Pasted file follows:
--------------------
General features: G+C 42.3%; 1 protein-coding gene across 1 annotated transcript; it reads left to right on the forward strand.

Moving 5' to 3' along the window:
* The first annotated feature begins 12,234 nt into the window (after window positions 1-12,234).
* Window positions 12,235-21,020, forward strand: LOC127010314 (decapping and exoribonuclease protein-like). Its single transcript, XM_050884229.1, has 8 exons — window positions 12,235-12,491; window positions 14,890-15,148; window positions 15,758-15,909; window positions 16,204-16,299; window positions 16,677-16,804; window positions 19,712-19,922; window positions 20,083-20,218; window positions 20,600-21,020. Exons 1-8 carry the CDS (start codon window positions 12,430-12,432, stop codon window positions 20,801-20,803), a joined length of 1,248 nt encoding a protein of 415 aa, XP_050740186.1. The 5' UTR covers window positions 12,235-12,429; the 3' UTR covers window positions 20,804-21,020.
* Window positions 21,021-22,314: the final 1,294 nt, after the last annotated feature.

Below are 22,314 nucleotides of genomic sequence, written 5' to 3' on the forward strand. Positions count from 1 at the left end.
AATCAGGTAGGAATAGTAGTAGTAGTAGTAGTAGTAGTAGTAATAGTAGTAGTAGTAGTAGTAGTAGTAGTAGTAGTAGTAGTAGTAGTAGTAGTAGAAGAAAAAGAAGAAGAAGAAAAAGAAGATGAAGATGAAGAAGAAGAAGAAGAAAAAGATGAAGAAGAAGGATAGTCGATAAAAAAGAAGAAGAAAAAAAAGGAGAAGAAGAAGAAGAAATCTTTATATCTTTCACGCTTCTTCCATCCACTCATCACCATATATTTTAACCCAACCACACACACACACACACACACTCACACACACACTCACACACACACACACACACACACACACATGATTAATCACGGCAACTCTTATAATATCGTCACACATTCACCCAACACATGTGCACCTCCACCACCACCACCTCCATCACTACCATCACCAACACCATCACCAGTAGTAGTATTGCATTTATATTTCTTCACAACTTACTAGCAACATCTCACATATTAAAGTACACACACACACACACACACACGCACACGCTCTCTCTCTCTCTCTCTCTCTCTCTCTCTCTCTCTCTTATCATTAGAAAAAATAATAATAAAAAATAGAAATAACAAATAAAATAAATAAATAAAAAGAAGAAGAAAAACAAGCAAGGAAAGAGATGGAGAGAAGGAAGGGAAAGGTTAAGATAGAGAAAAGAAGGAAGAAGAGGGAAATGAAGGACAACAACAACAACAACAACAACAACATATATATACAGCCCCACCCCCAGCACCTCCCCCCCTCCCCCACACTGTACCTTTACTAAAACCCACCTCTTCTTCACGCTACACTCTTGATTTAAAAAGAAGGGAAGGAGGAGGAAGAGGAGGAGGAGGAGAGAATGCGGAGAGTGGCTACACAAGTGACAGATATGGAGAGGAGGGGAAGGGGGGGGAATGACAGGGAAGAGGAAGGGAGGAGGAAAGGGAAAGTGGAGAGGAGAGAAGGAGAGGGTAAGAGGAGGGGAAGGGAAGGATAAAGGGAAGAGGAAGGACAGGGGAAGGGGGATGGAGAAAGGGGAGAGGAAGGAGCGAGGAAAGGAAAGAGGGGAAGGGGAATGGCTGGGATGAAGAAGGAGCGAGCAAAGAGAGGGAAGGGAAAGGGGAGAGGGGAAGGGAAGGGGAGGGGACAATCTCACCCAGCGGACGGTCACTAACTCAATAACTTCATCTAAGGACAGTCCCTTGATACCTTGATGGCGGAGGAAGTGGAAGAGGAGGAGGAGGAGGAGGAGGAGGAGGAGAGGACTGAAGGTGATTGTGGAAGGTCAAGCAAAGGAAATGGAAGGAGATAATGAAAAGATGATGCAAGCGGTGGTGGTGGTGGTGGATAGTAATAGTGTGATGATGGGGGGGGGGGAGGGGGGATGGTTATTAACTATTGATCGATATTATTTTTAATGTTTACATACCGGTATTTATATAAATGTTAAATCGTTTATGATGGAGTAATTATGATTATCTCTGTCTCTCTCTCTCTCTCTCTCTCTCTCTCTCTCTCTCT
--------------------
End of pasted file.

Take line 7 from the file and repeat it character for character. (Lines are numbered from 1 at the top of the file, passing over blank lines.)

AATCAGGTAGGAATAGTAGTAGTAGTAGTAGTAGTAGTAGTAATAGTAGTAGTAGTAGTAGTAGTAGTAGTAGTAGTAGTAGTAGTAGTAGTAGTAGAAGAAAAAGAAGAAGAAGAAAAAGAAGATGAAGATGAAGAAGAAGAAGAAGAAAAAGATGAAGAAGAAGGATAGTCGATAAAAAAGAAGAAGAAAAAAAAGGAGAAGAAGAAGAAGAAATCTTTATATCTTTCACGCTTCTTCCATCCACTCATCACCATATATTTTAACCCAACCACACACACACACACACACACTCACACACACACTCACACACACACACACACACACACACACATGATTAATCACGGCAACTCTTATAATATCGTCACACATTCACCCAACACATGTGCACCTCCACCACCACCACCTCCATCACTACCATCACCAACACCATCACCAGTAGTAGTATTGCATTTATATTTCTTCACAACTTACTAGCAACATCTCACATATTAAAGTACACACACACACACACACACACGCACACGCTCTCTCTCTCTCTCTCTCTCTCTCTCTCTCTCTCTCTTATCATTAGAAAAAATAATAATAAAAAATAGAAATAACAAATAAAATAAATAAATAAAAAGAAGAAGAAAAACAAGCAAGGAAAGAGATGGAGAGAAGGAAGGGAAAGGTTAAGATAGAGAAAAGAAGGAAGAAGAGGGAAATGAAGGACAACAACAACAACAACAACAACAACATATATATACAGCCCCACCCCCAGCACCTCCCCCCCTCCCCCACACTGTACCTTTACTAAAACCCACCTCTTCTTCACGCTACACTCTTGATTTAAAAAGAAGGGAAGGAGGAGGAAGAGGAGGAGGAGGAGAGAATGCGGAGAGTGGCTACACAAGTGACAGATATGGAGAGGAGGGGAAGGGGGGGGAATGACAGGGAAGAGGAAGGGAGGAGGAAAGGGAAAGTGGAGAGGAGAGAAGGAGAGGGTAAGAGGAGGGGAAGGGAAGGATAAAGGGAAGAGGAAGGACAGGGGAAGGGGGATGGAGAAAGGGGAGAGGAAGGAGCGAGGAAAGGAAAGAGGGGAAGGGGAATGGCTGGGATGAAGAAGGAGCGAGCAAAGAGAGGGAAGGGAAAGGGGAGAGGGGAAGGGAAGGGGAGGGGACAATCTCACCCAGCGGACGGTCACTAACTCAATAACTTCATCTAAGGACAGTCCCTTGATACCTTGATGGCGGAGGAAGTGGAAGAGGAGGAGGAGGAGGAGGAGGAGGAGGAGAGGACTGAAGGTGATTGTGGAAGGTCAAGCAAAGGAAATGGAAGGAGATAATGAAAAGATGATGCAAGCGGTGGTGGTGGTGGTGGATAGTAATAGTGTGATGATGGGGGGGGGGGAGGGGGGATGGTTATTAACTATTGATCGATATTATTTTTAATGTTTACATACCGGTATTTATATAAATGTTAAATCGTTTATGATGGAGTAATTATGATTATCTCTGTCTCTCTCTCTCTCTCTCTCTCTCTCTCTCTCTCTCT